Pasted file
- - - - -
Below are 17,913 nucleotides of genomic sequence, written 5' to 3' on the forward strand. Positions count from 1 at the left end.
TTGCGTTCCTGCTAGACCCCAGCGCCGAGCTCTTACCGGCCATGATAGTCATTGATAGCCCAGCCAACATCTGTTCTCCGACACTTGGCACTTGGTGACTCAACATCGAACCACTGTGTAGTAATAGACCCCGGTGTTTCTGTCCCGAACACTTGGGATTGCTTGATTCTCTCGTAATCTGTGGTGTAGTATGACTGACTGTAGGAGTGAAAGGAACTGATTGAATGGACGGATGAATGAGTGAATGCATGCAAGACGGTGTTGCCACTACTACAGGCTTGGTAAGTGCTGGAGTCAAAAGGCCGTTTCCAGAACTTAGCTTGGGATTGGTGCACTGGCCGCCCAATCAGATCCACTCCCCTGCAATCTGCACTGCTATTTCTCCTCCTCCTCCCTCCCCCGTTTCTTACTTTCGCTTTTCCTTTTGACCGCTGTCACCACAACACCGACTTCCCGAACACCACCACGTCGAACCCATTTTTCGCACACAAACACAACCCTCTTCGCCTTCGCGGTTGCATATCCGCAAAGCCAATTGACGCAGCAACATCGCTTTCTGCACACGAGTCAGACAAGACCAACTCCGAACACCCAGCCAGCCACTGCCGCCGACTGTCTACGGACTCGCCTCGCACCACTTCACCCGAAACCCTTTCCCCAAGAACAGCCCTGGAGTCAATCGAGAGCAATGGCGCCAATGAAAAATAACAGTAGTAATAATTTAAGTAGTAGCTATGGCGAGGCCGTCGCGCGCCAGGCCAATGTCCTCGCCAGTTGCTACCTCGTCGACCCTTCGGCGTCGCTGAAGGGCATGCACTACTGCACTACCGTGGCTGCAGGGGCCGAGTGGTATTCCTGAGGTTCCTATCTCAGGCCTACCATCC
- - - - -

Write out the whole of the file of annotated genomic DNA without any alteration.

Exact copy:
Below are 17,913 nucleotides of genomic sequence, written 5' to 3' on the forward strand. Positions count from 1 at the left end.
TTGCGTTCCTGCTAGACCCCAGCGCCGAGCTCTTACCGGCCATGATAGTCATTGATAGCCCAGCCAACATCTGTTCTCCGACACTTGGCACTTGGTGACTCAACATCGAACCACTGTGTAGTAATAGACCCCGGTGTTTCTGTCCCGAACACTTGGGATTGCTTGATTCTCTCGTAATCTGTGGTGTAGTATGACTGACTGTAGGAGTGAAAGGAACTGATTGAATGGACGGATGAATGAGTGAATGCATGCAAGACGGTGTTGCCACTACTACAGGCTTGGTAAGTGCTGGAGTCAAAAGGCCGTTTCCAGAACTTAGCTTGGGATTGGTGCACTGGCCGCCCAATCAGATCCACTCCCCTGCAATCTGCACTGCTATTTCTCCTCCTCCTCCCTCCCCCGTTTCTTACTTTCGCTTTTCCTTTTGACCGCTGTCACCACAACACCGACTTCCCGAACACCACCACGTCGAACCCATTTTTCGCACACAAACACAACCCTCTTCGCCTTCGCGGTTGCATATCCGCAAAGCCAATTGACGCAGCAACATCGCTTTCTGCACACGAGTCAGACAAGACCAACTCCGAACACCCAGCCAGCCACTGCCGCCGACTGTCTACGGACTCGCCTCGCACCACTTCACCCGAAACCCTTTCCCCAAGAACAGCCCTGGAGTCAATCGAGAGCAATGGCGCCAATGAAAAATAACAGTAGTAATAATTTAAGTAGTAGCTATGGCGAGGCCGTCGCGCGCCAGGCCAATGTCCTCGCCAGTTGCTACCTCGTCGACCCTTCGGCGTCGCTGAAGGGCATGCACTACTGCACTACCGTGGCTGCAGGGGCCGAGTGGTATTCCTGAGGTTCCTATCTCAGGCCTACCATCC